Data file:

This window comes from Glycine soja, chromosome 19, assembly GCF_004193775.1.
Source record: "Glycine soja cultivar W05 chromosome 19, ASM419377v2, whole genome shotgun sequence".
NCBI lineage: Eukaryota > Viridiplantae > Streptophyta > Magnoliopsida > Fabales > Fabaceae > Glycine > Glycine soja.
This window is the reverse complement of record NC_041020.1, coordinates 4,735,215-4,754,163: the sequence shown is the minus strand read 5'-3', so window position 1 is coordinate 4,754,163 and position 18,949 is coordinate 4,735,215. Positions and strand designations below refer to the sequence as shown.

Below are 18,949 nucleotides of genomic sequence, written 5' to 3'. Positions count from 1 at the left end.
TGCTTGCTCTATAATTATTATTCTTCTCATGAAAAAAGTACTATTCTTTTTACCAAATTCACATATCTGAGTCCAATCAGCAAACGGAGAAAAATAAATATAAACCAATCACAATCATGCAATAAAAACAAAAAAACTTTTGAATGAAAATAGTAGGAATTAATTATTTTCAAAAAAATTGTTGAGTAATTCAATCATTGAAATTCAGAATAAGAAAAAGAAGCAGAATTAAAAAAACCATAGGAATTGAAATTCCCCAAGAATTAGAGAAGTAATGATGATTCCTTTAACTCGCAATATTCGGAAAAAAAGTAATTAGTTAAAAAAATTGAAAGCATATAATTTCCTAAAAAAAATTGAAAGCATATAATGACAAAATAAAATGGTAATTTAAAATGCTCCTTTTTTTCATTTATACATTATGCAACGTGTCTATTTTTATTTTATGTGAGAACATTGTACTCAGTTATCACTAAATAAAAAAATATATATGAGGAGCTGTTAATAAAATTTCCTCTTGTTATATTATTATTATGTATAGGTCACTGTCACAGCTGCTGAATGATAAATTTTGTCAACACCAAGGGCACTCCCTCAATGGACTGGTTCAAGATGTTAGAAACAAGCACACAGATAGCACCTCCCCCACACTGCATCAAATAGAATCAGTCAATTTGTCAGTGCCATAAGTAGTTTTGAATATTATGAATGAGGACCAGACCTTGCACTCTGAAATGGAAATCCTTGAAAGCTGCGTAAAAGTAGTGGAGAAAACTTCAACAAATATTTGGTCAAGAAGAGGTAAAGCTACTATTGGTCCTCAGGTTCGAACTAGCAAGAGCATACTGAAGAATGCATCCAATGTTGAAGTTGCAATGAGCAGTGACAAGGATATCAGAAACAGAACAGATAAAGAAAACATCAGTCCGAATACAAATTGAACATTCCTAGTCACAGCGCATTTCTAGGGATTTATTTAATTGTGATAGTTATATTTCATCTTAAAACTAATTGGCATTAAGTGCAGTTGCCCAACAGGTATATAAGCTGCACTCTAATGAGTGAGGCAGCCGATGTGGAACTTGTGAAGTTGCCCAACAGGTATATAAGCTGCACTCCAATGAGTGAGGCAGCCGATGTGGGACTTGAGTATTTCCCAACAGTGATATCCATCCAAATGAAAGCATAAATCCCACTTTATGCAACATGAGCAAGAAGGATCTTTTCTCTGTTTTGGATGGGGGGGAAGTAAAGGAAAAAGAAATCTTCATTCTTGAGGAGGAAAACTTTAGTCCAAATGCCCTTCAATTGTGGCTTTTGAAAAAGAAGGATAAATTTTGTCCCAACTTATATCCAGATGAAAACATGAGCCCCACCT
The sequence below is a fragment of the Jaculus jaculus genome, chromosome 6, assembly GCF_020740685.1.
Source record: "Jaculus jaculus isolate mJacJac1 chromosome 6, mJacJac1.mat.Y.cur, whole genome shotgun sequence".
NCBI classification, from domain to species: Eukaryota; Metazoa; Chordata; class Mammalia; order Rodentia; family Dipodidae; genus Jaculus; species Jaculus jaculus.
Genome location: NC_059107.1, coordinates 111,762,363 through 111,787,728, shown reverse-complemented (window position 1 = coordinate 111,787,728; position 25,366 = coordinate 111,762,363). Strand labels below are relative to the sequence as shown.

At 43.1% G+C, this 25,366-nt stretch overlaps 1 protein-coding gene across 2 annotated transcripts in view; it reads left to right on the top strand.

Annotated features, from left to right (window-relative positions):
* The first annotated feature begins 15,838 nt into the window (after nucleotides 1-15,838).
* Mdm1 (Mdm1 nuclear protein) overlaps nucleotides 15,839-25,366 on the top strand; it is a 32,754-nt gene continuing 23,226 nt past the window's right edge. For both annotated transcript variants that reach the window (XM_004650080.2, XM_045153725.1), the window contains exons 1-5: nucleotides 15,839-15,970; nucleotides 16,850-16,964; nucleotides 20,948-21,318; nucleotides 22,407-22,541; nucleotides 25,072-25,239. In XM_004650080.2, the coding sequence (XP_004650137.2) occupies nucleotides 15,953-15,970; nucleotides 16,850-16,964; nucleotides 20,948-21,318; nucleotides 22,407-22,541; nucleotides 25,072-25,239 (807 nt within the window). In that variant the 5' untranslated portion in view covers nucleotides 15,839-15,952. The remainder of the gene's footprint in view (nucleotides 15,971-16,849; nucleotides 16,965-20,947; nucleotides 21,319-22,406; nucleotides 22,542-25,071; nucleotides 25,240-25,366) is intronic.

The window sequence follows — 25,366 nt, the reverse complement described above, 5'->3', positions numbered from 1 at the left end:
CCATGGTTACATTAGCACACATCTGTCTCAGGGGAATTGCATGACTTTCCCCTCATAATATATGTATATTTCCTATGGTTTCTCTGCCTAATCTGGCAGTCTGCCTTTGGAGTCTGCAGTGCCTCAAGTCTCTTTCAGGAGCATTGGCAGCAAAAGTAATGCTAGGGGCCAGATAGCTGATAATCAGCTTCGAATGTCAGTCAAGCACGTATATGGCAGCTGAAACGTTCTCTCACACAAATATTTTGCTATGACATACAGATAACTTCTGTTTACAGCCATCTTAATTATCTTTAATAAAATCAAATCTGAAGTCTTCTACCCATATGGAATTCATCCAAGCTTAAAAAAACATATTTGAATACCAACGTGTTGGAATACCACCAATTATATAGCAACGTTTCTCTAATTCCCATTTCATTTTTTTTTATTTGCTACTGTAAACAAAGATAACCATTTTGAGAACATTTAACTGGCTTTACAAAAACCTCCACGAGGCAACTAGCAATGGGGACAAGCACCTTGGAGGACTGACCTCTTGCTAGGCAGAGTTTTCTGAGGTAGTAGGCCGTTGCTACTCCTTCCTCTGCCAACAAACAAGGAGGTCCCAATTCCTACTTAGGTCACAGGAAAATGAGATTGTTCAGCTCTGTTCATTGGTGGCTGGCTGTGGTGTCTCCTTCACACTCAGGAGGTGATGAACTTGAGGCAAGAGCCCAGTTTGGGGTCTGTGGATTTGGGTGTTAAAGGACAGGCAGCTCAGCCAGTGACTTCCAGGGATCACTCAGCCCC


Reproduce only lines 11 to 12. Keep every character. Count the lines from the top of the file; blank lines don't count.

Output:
At 43.1% G+C, this 25,366-nt stretch overlaps 1 protein-coding gene across 2 annotated transcripts in view; it reads left to right on the top strand.

Annotated features, from left to right (window-relative positions):